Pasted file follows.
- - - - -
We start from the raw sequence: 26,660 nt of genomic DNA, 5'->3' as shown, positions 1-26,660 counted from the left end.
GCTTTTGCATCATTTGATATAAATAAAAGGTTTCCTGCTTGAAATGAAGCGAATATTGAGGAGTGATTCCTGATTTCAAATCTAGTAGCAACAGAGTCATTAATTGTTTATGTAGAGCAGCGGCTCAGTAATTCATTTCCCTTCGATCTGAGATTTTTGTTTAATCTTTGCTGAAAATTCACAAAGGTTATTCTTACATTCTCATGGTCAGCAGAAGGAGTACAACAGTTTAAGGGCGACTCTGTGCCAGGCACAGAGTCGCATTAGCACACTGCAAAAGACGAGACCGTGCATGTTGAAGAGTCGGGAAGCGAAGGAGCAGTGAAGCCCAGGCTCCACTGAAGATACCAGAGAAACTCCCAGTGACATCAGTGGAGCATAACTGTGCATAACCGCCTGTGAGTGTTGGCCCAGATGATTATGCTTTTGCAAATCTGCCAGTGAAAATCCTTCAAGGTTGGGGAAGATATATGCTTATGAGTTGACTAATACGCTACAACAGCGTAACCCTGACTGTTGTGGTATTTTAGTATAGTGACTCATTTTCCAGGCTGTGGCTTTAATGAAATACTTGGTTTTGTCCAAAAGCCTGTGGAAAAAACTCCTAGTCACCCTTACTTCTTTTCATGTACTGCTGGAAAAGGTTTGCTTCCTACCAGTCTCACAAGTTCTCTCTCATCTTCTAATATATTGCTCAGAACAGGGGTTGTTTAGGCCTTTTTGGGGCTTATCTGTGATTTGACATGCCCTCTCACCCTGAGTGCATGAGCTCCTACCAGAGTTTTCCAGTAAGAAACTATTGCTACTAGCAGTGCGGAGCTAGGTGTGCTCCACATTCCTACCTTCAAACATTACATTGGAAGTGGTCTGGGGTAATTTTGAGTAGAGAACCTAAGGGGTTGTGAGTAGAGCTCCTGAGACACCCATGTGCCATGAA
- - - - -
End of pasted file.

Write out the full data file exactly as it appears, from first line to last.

We start from the raw sequence: 26,660 nt of genomic DNA, 5'->3' as shown, positions 1-26,660 counted from the left end.
GCTTTTGCATCATTTGATATAAATAAAAGGTTTCCTGCTTGAAATGAAGCGAATATTGAGGAGTGATTCCTGATTTCAAATCTAGTAGCAACAGAGTCATTAATTGTTTATGTAGAGCAGCGGCTCAGTAATTCATTTCCCTTCGATCTGAGATTTTTGTTTAATCTTTGCTGAAAATTCACAAAGGTTATTCTTACATTCTCATGGTCAGCAGAAGGAGTACAACAGTTTAAGGGCGACTCTGTGCCAGGCACAGAGTCGCATTAGCACACTGCAAAAGACGAGACCGTGCATGTTGAAGAGTCGGGAAGCGAAGGAGCAGTGAAGCCCAGGCTCCACTGAAGATACCAGAGAAACTCCCAGTGACATCAGTGGAGCATAACTGTGCATAACCGCCTGTGAGTGTTGGCCCAGATGATTATGCTTTTGCAAATCTGCCAGTGAAAATCCTTCAAGGTTGGGGAAGATATATGCTTATGAGTTGACTAATACGCTACAACAGCGTAACCCTGACTGTTGTGGTATTTTAGTATAGTGACTCATTTTCCAGGCTGTGGCTTTAATGAAATACTTGGTTTTGTCCAAAAGCCTGTGGAAAAAACTCCTAGTCACCCTTACTTCTTTTCATGTACTGCTGGAAAAGGTTTGCTTCCTACCAGTCTCACAAGTTCTCTCTCATCTTCTAATATATTGCTCAGAACAGGGGTTGTTTAGGCCTTTTTGGGGCTTATCTGTGATTTGACATGCCCTCTCACCCTGAGTGCATGAGCTCCTACCAGAGTTTTCCAGTAAGAAACTATTGCTACTAGCAGTGCGGAGCTAGGTGTGCTCCACATTCCTACCTTCAAACATTACATTGGAAGTGGTCTGGGGTAATTTTGAGTAGAGAACCTAAGGGGTTGTGAGTAGAGCTCCTGAGACACCCATGTGCCATGAA